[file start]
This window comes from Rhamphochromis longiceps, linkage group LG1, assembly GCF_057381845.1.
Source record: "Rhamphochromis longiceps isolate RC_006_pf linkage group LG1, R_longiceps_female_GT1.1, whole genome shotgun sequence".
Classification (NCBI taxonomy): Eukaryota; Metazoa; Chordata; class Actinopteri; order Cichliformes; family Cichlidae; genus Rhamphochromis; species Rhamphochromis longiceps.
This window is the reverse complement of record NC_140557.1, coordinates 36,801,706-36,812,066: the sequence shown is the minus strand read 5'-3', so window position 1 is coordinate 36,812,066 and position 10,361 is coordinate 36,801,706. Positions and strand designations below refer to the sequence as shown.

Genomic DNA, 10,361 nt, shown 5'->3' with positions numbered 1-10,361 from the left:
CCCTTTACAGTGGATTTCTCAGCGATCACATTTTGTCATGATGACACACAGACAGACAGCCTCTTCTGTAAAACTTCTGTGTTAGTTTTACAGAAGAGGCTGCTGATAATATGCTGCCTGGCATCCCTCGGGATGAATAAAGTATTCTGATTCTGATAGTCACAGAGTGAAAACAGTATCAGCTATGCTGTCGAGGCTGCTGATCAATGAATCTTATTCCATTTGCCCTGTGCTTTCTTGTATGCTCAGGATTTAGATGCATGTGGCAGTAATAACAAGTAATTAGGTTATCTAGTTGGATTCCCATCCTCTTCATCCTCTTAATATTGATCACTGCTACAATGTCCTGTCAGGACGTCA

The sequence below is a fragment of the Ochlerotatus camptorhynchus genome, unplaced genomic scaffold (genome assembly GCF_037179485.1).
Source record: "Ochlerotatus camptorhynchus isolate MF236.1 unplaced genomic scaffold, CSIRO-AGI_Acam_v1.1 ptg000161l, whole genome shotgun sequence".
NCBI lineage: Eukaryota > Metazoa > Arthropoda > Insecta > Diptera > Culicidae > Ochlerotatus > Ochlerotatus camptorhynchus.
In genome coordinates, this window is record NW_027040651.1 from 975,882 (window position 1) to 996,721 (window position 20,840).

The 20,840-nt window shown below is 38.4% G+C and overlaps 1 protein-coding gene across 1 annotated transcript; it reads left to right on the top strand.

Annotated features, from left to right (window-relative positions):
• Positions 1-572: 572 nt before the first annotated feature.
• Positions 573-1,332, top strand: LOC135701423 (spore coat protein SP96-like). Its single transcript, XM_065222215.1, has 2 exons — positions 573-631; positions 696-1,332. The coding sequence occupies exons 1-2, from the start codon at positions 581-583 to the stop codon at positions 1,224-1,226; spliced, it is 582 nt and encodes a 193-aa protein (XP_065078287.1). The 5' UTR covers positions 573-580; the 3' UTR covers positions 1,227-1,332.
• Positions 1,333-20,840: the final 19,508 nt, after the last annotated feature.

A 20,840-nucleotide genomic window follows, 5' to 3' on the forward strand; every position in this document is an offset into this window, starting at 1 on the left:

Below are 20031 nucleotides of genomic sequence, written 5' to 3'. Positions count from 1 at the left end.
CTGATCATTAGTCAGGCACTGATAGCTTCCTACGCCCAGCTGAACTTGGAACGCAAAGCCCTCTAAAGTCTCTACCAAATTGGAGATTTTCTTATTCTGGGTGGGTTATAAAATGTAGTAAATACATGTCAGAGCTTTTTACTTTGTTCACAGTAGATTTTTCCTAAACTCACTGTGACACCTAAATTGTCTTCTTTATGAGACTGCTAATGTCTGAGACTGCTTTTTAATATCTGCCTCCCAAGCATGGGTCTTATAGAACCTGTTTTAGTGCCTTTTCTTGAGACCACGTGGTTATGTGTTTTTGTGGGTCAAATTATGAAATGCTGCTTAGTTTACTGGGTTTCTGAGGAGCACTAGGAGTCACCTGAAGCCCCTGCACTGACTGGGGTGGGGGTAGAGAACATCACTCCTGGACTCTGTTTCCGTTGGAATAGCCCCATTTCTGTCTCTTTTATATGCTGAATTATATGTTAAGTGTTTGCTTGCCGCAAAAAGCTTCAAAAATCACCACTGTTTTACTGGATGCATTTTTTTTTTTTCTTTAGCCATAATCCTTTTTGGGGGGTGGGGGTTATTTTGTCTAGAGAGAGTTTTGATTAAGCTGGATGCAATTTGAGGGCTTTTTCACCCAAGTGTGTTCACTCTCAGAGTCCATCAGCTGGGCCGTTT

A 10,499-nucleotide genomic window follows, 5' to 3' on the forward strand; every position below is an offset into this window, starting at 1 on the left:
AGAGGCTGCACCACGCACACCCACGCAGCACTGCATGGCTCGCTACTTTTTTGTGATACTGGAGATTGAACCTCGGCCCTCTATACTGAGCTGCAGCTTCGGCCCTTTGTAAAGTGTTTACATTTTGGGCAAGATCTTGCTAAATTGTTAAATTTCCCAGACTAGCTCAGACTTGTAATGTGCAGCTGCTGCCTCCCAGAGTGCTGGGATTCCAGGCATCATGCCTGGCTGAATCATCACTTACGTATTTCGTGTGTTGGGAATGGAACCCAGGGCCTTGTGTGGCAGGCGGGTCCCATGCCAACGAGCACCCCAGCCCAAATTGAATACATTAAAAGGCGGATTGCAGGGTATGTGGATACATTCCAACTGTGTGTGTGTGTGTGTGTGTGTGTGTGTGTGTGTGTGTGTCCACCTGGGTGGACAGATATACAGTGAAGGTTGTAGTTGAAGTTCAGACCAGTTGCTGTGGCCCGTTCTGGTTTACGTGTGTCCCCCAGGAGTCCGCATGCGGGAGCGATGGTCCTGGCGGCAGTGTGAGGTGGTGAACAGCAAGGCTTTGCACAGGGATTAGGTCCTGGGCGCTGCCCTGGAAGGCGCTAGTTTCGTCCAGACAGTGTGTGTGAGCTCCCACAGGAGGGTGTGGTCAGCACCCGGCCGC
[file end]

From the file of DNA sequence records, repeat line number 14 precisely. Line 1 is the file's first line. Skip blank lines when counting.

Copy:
• Positions 573-1,332, top strand: LOC135701423 (spore coat protein SP96-like). Its single transcript, XM_065222215.1, has 2 exons — positions 573-631; positions 696-1,332. The coding sequence occupies exons 1-2, from the start codon at positions 581-583 to the stop codon at positions 1,224-1,226; spliced, it is 582 nt and encodes a 193-aa protein (XP_065078287.1). The 5' UTR covers positions 573-580; the 3' UTR covers positions 1,227-1,332.